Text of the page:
Sunday, July 30, 2017

Upcountry in Kisumu and Busia

Most city people here in Nairobi have an "upcountry" home -- a home in a village or on a few acres somewhere in Kenya away from the cities.  Whenever there's a public holiday, people go "upcountry" if they can afford the bus fare.  And I can see why.  Even though we enjoy where we live in the Karen area of Nairobi with its flowering trees and lovely green foliage, LeRon and I too love to go "upcountry."  It's in our blood to love the countryside.

Upcountry, every bit of arable land is farmed -- they grow sugar cane, maize, potatoes, peas, rice, bananas, avocados, mangoes, pineapple, cabbage, onions, tea, wheat.  Such a variety of fruits and vegetables.  We love soaking in the beauty of the farmland.  And we love watching the people go about their daily lives.

Women and girls wear colorful dresses, and in spite of the dust and the dirt, they look fresh and clean.  They gracefully carry 15-20-liter jugs of water on their heads.  They can walk along easily without anything falling off; they can turn their heads and visit with their neighbors and whatever they're carrying stays put!  Oh to be so graceful!

Men and boys in their suit jackets herd cattle and sheep, often lying down wherever they fancy to soak in the sun.  They lie down on the sides of busy roads or on a steep embankment.  It seems that life here is slow and you don't need to feel guilty taking a nap in the middle of the day out in the warm sunshine.

Men and women both work hard in the heat of the day, cutting grass, weeds, trees, with a hand whip or digging with pick and shovel.  Or sweeping the road with a tree branch.  They are glad for the work which puts a bit of food on the table.

I love the bright smiles the people give.  They often look so solemn, but if you smile, they smile, and their eyes sparkle and their white teeth shine.  Or they give a friendly wave if you wave first.  They are a lovely, beautiful people.  So nice to see children walking alone and unafraid in the middle of nowhere.

Once we saw a young man wheeling a baby in a wheelbarrow.  And once we saw a crippled young woman on the road lying underneath a wheelchair and pulling herself along the ground with the chair; she seemed too weak to climb into the chair.  There are so many medical needs here.  LDS Charities does a lot of good providing wheel chairs and training for needy people.

And then there's the animals . . . So great to see a giraffe, zebras, gazelles, baboons, or ostriches by the side of the road and not in a park or reserve.  The baboons sit by the side of the road, possibly waiting for people to throw them some food.  The baboons are so ugly they're cute and the giraffes are elegant and I love the zebras and gazelles and impalas and other antelope-type creatures.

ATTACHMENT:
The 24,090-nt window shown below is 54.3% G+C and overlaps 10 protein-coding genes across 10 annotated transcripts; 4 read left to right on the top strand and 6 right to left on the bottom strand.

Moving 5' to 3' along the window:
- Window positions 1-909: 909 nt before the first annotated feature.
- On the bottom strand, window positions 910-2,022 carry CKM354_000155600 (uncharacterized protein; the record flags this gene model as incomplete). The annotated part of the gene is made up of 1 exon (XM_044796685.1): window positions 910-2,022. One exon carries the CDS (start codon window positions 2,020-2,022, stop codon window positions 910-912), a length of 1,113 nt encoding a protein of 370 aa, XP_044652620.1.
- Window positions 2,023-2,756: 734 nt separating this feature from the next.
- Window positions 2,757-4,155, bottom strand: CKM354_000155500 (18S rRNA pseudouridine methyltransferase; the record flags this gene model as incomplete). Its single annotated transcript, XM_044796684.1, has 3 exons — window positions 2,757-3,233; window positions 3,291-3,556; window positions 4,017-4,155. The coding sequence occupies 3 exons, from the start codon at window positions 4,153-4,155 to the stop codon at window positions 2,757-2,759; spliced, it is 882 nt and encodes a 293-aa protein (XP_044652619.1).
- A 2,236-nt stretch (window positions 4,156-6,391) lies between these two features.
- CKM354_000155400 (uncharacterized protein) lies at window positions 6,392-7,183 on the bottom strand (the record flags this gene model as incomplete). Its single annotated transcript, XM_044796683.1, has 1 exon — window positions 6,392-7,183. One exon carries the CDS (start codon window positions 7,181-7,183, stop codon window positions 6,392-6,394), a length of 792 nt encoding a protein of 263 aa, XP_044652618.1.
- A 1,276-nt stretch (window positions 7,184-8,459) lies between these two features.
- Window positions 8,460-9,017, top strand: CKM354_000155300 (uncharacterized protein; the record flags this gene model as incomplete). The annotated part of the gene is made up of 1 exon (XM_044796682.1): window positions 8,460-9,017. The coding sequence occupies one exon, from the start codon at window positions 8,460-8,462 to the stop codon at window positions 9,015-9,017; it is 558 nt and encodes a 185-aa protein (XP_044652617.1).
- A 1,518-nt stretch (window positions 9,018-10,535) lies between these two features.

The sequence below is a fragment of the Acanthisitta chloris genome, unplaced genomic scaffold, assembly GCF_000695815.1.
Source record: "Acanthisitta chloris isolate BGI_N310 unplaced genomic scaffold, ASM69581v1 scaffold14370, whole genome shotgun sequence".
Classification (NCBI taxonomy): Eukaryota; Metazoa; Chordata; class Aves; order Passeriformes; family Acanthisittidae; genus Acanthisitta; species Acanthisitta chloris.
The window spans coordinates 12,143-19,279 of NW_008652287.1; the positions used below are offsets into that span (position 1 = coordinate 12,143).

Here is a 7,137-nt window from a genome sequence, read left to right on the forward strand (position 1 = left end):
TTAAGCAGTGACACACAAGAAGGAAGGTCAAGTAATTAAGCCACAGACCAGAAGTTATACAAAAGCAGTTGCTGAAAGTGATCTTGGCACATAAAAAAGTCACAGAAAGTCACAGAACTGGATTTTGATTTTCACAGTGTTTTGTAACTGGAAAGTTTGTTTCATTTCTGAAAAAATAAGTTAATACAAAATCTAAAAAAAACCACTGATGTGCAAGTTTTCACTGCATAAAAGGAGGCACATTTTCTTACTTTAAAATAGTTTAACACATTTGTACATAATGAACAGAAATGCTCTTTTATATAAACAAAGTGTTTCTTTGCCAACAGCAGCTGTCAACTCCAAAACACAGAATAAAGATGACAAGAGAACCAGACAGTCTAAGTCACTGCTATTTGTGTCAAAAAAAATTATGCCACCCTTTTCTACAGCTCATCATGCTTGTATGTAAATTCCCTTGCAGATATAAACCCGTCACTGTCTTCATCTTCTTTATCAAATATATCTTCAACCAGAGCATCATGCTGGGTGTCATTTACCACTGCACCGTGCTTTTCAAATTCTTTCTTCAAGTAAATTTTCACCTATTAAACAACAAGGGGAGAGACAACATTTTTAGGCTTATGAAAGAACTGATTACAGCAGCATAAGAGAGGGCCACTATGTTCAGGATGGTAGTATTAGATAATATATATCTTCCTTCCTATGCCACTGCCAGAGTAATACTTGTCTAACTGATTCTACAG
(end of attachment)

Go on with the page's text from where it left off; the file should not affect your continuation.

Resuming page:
Below are some upcountry pictures.  And there will be coming posts of more Kisumu/Busia pictures, including some of the Kisumu missionaries.  Unfortunately the Busia missionaries were in Eldoret the day we were in Busia so we didn't get to see them but we'll see them this coming week at MLC.

We see all kind of things on the backs of motorbikes.  This time it's chickens but one time it was a huge couch.  These motorbikes are called "piki-pikis" meaning of course "picky picky" -- pick me up and give me a ride.  Some people call them boda-bodas.  (Pronounced boad-ah).  Originally boda-bodas were bicycles that traveled from one country to another (one border to another border -- hence boda-boda!)  The theory behind the bicycles was that the border guards wouldn't be suspicious of someone on a bicycle but actually a lot of contraband things were transported from country to country via the boda-bodas.  The boda-bodas (or the piki-pikis) are now motorized although a lot of people still drive bicycles.  The piki-pikis have to be licensed and the driver and passenger are supposed to wear helmets and there is a law about how many people can ride on a piki-piki but we've seen 5 -- one on the gas tank and three behind the driver!

Love to see my beautiful zebras grazing along the side of the road.

LeRon and I could hardly believe what we were seeing -- a man carrying a backpack sprayer, spraying a whole field!!!  How would he know where he's been?  And look at how the wind is carrying the spray.  We were astounded.  At home we have big sprayers pulled by tractors and there are markers to mark where you've been.  And you would never spray if the wind was this strong.  Things are definitely done differently here!

We love to see the creative displays of fruits and vegetables in the local markets.  But I still don't like to see potatoes sitting out in the sun!

Another local market.

And now for pictures of the gorgeous countryside with acacia trees and cropland and cattle.

Nice to see the scenery without walls and guards and gates!

Acacia trees, pasture land and cropland.  Lovely!

These pictures were taking through the truck window as we went whizzing by at an average of 50 kph, depending on the road and the traffic.

Kenya is a beautiful country!


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